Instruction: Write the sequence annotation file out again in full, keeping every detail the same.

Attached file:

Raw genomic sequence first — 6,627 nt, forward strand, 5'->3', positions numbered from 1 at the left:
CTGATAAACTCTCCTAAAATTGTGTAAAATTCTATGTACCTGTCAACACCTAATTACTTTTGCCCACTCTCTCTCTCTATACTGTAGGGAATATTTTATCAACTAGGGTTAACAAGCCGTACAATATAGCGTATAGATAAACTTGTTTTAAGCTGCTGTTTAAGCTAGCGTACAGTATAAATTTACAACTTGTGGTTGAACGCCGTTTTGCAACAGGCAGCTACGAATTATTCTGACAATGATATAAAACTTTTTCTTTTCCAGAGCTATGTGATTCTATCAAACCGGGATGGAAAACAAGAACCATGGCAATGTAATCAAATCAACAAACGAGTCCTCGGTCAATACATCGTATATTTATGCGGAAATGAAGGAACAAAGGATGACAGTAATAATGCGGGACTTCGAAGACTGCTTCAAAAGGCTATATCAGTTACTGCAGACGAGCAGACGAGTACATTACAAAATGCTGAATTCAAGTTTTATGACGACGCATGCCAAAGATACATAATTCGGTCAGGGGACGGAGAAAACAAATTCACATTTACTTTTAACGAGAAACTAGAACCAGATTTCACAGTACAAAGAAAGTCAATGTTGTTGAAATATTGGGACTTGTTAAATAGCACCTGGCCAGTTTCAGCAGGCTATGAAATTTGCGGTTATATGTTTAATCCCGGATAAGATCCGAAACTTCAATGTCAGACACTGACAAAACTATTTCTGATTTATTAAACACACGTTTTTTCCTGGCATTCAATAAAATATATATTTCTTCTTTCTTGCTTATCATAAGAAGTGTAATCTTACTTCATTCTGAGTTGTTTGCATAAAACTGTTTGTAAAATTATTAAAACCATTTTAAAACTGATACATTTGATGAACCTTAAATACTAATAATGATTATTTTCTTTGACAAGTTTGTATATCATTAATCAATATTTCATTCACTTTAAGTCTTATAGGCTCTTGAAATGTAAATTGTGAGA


Raw genomic sequence first — 6,627 nt, forward strand, 5'->3', positions numbered from 1 at the left:
CTGATAAACTCTCCTAAAATTGTGTAAAATTCTATGTACCTGTCAACACCTAATTACTTTTGCCCACTCTCTCTCTCTATACTGTAGGGAATATTTTATCAACTAGGGTTAACAAGCCGTACAATATAGCGTATAGATAAACTTGTTTTAAGCTGCTGTTTAAGCTAGCGTACAGTATAAATTTACAACTTGTGGTTGAACGCCGTTTTGCAACAGGCAGCTACGAATTATTCTGACAATGATATAAAACTTTTTCTTTTCCAGAGCTATGTGATTCTATCAAACCGGGATGGAAAACAAGAACCATGGCAATGTAATCAAATCAACAAACGAGTCCTCGGTCAATACATCGTATATTTATGCGGAAATGAAGGAACAAAGGATGACAGTAATAATGCGGGACTTCGAAGACTGCTTCAAAAGGCTATATCAGTTACTGCAGACGAGCAGACGAGTACATTACAAAATGCTGAATTCAAGTTTTATGACGACGCATGCCAAAGATACATAATTCGGTCAGGGGACGGAGAAAACAAATTCACATTTACTTTTAACGAGAAACTAGAACCAGATTTCACAGTACAAAGAAAGTCAATGTTGTTGAAATATTGGGACTTGTTAAATAGCACCTGGCCAGTTTCAGCAGGCTATGAAATTTGCGGTTATATGTTTAATCCCGGATAAGATCCGAAACTTCAATGTCAGACACTGACAAAACTATTTCTGATTTATTAAACACACGTTTTTTCCTGGCATTCAATAAAATATATATTTCTTCTTTCTTGCTTATCATAAGAAGTGTAATCTTACTTCATTCTGAGTTGTTTGCATAAAACTGTTTGTAAAATTATTAAAACCATTTTAAAACTGATACATTTGATGAACCTTAAATACTAATAATGATTATTTTCTTTGACAAGTTTGTATATCATTAATCAATATTTCATTCACTTTAAGTCTTATAGGCTCTTGAAATGTAAATTGTGAGA